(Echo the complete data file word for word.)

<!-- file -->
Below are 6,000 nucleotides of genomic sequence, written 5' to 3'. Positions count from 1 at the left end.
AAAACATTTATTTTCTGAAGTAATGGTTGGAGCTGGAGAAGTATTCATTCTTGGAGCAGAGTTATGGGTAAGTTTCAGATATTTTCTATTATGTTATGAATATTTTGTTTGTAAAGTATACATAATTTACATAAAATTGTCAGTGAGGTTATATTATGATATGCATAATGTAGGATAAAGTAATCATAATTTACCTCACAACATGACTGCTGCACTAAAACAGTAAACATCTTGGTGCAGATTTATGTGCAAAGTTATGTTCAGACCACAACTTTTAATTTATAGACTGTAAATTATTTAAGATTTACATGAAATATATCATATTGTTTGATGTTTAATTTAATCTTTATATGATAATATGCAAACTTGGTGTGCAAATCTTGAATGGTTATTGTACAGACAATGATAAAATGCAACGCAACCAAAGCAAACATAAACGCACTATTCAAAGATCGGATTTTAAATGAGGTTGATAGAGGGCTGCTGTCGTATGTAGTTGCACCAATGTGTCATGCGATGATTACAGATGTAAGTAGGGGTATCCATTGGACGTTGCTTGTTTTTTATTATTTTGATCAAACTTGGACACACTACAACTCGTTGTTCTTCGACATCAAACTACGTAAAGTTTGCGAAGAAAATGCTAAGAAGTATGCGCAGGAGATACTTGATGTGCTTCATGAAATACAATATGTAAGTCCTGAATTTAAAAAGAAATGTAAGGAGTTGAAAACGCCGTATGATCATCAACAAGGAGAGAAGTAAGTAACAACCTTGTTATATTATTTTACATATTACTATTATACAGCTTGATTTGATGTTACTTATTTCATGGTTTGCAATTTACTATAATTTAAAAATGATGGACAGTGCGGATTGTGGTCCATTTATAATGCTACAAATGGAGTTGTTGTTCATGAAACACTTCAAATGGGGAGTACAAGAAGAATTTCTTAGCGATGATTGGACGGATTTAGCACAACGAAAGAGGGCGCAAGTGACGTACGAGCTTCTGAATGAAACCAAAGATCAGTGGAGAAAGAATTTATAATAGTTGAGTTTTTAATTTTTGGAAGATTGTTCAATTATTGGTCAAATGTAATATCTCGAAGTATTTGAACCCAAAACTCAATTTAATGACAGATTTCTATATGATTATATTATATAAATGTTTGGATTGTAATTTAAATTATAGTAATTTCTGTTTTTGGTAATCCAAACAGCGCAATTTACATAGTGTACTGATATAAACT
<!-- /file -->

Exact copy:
Below are 6,000 nucleotides of genomic sequence, written 5' to 3'. Positions count from 1 at the left end.
AAAACATTTATTTTCTGAAGTAATGGTTGGAGCTGGAGAAGTATTCATTCTTGGAGCAGAGTTATGGGTAAGTTTCAGATATTTTCTATTATGTTATGAATATTTTGTTTGTAAAGTATACATAATTTACATAAAATTGTCAGTGAGGTTATATTATGATATGCATAATGTAGGATAAAGTAATCATAATTTACCTCACAACATGACTGCTGCACTAAAACAGTAAACATCTTGGTGCAGATTTATGTGCAAAGTTATGTTCAGACCACAACTTTTAATTTATAGACTGTAAATTATTTAAGATTTACATGAAATATATCATATTGTTTGATGTTTAATTTAATCTTTATATGATAATATGCAAACTTGGTGTGCAAATCTTGAATGGTTATTGTACAGACAATGATAAAATGCAACGCAACCAAAGCAAACATAAACGCACTATTCAAAGATCGGATTTTAAATGAGGTTGATAGAGGGCTGCTGTCGTATGTAGTTGCACCAATGTGTCATGCGATGATTACAGATGTAAGTAGGGGTATCCATTGGACGTTGCTTGTTTTTTATTATTTTGATCAAACTTGGACACACTACAACTCGTTGTTCTTCGACATCAAACTACGTAAAGTTTGCGAAGAAAATGCTAAGAAGTATGCGCAGGAGATACTTGATGTGCTTCATGAAATACAATATGTAAGTCCTGAATTTAAAAAGAAATGTAAGGAGTTGAAAACGCCGTATGATCATCAACAAGGAGAGAAGTAAGTAACAACCTTGTTATATTATTTTACATATTACTATTATACAGCTTGATTTGATGTTACTTATTTCATGGTTTGCAATTTACTATAATTTAAAAATGATGGACAGTGCGGATTGTGGTCCATTTATAATGCTACAAATGGAGTTGTTGTTCATGAAACACTTCAAATGGGGAGTACAAGAAGAATTTCTTAGCGATGATTGGACGGATTTAGCACAACGAAAGAGGGCGCAAGTGACGTACGAGCTTCTGAATGAAACCAAAGATCAGTGGAGAAAGAATTTATAATAGTTGAGTTTTTAATTTTTGGAAGATTGTTCAATTATTGGTCAAATGTAATATCTCGAAGTATTTGAACCCAAAACTCAATTTAATGACAGATTTCTATATGATTATATTATATAAATGTTTGGATTGTAATTTAAATTATAGTAATTTCTGTTTTTGGTAATCCAAACAGCGCAATTTACATAGTGTACTGATATAAACT